This morning, Apple Maps let me down badly on my way to a meeting. All I needed to do was look up a London postcode and find the nearest tube station. Simple. It’s something I’ve done many times using the Google-powered Maps app on my iPhone. But for Apple Maps (which replaced Google Maps in Apple’s recent iOS 6 update), this simple request was too much to ask.
Thankfully Google Maps came to the rescue (via web browser). Have a look at the screenshots below and witness the Apple Maps shambles.
How it should be – Google Maps clearly showed three named tube stations, with Tottenham Court Road closest to the pin (showing the result of my postcode search). Result.
Create a "cheat sheet" like this to let friends access your Wi-Fi easily
When friends come to visit, it’s increasingly handy to let them connect their smartphones and tablets to your Wi-Fi network. Whether they want to share amusing YouTube clips, download the latest and greatest apps/games you’ve been discussing or just access web and email, Wi-Fi usually makes it quicker than relying on the mobile phone network. There’s another benefit if they’ve got an iPhone/iPad and your house has an Apple TV as part of your audio/video setup. By connecting their Apple gadget to your network, they can beam their choice of music, videos or photos to your TV/hifi wirelessly using AirPlay. It’s really simple and makes media sharing much more immersive than passing someone’s iPhone or iPad around.
Spotted this juice label. Surely M&S mean “with fruity bits” rather than “with juicy bits”? After all, the product is JUICE, isn’t it!
For more-frequent Fin blurts, follow @finventing on Twitter.
Here’s an amazing visual history of the technologies underpinning the web:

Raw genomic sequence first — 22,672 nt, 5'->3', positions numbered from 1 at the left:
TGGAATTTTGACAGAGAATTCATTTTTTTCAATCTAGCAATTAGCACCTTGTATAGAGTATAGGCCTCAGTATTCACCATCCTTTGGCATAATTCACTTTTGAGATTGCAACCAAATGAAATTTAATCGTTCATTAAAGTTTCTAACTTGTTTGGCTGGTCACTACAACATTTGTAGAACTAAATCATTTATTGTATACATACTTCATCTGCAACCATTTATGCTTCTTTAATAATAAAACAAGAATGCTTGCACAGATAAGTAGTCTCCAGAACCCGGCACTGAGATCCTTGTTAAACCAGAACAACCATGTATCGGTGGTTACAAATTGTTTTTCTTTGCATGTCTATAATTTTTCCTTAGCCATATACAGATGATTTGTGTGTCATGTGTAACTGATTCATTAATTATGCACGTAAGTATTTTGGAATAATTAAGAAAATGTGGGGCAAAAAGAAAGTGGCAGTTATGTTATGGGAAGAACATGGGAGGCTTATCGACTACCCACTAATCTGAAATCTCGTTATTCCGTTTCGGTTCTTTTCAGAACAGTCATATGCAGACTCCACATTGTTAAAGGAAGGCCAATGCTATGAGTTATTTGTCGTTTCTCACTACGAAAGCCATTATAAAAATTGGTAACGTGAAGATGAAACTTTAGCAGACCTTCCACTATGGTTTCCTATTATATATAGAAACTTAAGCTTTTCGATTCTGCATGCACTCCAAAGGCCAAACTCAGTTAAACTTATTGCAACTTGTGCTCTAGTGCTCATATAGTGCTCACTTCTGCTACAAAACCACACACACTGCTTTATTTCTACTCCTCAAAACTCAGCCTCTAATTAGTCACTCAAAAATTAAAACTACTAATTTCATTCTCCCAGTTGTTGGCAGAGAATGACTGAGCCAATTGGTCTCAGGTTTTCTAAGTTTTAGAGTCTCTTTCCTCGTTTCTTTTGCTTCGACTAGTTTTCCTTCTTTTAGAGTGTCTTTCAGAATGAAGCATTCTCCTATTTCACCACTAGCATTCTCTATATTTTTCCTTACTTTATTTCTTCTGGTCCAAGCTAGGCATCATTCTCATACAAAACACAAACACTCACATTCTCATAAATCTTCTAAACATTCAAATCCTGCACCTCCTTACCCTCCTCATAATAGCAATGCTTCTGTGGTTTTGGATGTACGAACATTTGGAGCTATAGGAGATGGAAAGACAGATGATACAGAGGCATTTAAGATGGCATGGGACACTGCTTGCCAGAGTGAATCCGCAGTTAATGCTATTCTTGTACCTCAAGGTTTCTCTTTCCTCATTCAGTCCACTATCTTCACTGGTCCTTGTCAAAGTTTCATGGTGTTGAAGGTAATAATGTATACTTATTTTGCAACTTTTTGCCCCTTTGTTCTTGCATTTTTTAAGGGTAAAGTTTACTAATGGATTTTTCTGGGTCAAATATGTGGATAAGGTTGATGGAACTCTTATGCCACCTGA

The Evolution of the Web
I’ve heard of “self help” but surely this “help yourself” sign at Glasgow Airport is taking things a bit far? At least you know you’re on your own…
ASDA has raised the bar on the classic checkout clanger. Not content with using “less” rather than “fewer”, it has imposed a strict item limit of “about 20”. Who’s counting?
Usain Bolt was disqualified from the final of the 2011 World Championship 100m for one false start. The IAAF rules are now coming under fire for being too harsh, since they afford no latitude for accidental false starts.
The false start rule used to be more lenient. Historically, every athlete would receive a warning on their first false start and disqualification on their second. In 2003, the rule changed so that the first false start warning applied to the entire field rather than just the offending athlete. In 2010, warnings were eliminated entirely. Avoiding delay to TV schedules was a key driver for streamlining the rule, but I suspect that broadcasters would rather show “The Lightning” competing than have him disqualified on their account.
So, let’s explore the rule and consider alternatives.
Here’s another example of a misplaced “only” messing up the meaning of an important-looking sign.
The photo was taken in a public area of Luton Airport. As a departing passenger, I was evidently in the wrong place, because the sign required “Passengers Only Beyond This Point” and I was not beyond that point.
What they really meant was “Only Passengers Beyond This Point”. For greater ease and accuracy, they could have simply written two words: “Passengers Only”.
Seems to have been a week for bad adverts (or “badverts”, as I have decided to call them).
First I saw the Nature Valley advert, proclaiming “We wanted to increase deliciousness by 200%… So we put two bars in each pack”. How embarrassing that they messed up their percentages! It would have been safer to use words like “doubly delicious”, but they threw in a spurious statistic instead. Still, it got them lots of unexpected publicity.
Then I saw a puzzling proposition from Orange: “Free iPhone for just £25 a month”. Has inflation spiralled out of control? £25 a month seems steep for something which was free four words earlier. That can’t be right. Maybe they mean “free” as in freedom, so the handset is not locked to their network and is “jailbroken” so that it is freed from Apple’s functionality shackles? No, and No. And yet freedom seems a reasonable expectation from a company whose parent is called “Everything Everywhere”…